Pheochromocytoma is a catecholamine secreting tumour arising from chromaffin cells of the adrenal gland and represents a rare cause of secondary hypertension. In the 85-90% of cases it is located in the adrenal medullary, while 10% derives from sympathetic ganglia and paraganglia, being so called paraganglioma. The most typical extra-glandular location are Zuckerlandl's organs which are located between aortic bifurcation and lower mesenteric artery. The main secretion products of pheochromocytoma are catecholamines (noradrenaline, adrenaline, dopamine); signs and symptoms are therefore due to the direct catecholamines action. Arterial hypertension, tachycardia, pallor, headache, panic attacks represent the principal clinical manifestations. Moreover, catecholamines may exert direct and indirect effects on glucose metabolism causing hyperglycaemia, lactic acidosis and weight loss. Hypertension is often paroxysmal and may be so severe to cause hypertensive emergencies. Indeed, pheochromocytoma diagnosis is important, since hypertension is reversible following tumor resection.[34]

In 1910, Suzuki for the first time described the association between pheochromocytoma and type I neurofibromatosis.[7] Pheochromocytoma and ganglia neuroblasts arise from a common precursor deriving from the primitive neuroectoderm or the neural crest. Type I neurofibromatosis is also a displastic disease of the neuroectoderm. Therefore an association between neurofibromatosis type I and pheochromocytoma has been described, even though its incidence is very low. Pheochromocytoma presentation and clinical course are similar to those of the isolated disease.[8]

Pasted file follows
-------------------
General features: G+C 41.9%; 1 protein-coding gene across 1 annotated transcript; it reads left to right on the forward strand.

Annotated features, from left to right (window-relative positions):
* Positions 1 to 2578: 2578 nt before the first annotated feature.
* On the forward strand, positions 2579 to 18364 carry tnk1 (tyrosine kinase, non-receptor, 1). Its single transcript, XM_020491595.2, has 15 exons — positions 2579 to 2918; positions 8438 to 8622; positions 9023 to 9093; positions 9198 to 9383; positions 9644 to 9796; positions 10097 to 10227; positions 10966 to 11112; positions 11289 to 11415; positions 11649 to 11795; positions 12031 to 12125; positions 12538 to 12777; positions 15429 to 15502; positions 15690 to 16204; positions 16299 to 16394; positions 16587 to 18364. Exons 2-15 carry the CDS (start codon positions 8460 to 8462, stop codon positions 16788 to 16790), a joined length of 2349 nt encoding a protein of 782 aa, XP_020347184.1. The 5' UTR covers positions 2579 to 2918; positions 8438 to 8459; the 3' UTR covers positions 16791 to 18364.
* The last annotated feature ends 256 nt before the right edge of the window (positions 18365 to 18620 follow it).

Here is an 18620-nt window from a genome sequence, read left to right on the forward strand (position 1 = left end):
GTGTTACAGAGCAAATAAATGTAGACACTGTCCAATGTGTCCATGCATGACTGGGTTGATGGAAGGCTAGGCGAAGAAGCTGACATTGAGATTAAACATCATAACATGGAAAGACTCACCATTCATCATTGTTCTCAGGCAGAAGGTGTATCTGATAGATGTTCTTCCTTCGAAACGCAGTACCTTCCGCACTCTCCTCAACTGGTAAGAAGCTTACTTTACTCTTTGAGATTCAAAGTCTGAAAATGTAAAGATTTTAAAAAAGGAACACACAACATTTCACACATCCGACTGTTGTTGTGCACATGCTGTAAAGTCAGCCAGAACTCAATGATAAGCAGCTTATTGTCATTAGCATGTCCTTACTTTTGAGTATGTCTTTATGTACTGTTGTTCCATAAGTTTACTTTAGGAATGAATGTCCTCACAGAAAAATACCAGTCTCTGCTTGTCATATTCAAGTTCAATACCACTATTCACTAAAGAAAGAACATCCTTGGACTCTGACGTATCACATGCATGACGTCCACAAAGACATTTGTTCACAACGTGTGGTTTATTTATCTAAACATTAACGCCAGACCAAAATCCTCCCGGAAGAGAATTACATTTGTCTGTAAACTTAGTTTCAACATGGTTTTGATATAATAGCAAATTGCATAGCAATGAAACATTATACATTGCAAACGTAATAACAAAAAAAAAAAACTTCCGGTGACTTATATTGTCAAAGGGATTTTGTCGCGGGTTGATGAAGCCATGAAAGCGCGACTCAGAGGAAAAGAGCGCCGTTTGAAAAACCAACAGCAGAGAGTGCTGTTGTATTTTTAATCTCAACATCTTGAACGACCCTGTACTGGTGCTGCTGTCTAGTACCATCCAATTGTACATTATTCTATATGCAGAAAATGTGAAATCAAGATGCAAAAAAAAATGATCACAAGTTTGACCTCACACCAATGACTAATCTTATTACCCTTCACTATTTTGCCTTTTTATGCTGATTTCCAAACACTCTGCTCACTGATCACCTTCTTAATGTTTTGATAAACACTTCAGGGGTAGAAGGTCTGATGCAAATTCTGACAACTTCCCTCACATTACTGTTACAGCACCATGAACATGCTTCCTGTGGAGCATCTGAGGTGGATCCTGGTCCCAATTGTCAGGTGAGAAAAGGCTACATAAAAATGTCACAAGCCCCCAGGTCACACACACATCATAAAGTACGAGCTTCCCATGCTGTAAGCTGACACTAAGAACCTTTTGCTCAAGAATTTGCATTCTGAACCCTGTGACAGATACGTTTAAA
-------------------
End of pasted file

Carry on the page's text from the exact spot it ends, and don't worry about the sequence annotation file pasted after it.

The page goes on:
Furthermore, the presence of arterial hypertension has been described in the 1.5-2.5% of the patients suffering from neurofibromatosis type I; however, from a careful evaluation of the literature, pheochromocytoma is diagnosed only in 20-50 % of the cases of hypertension which happened in type I neurofibromatosis.[9]

Particularly, the importance of a careful and accurate evaluation of the patient suffering from neurofibromatosis and hypertension must be underlined, although it is a rare association. Therapy will infact consist of adrenal mass resection, with complete recovery.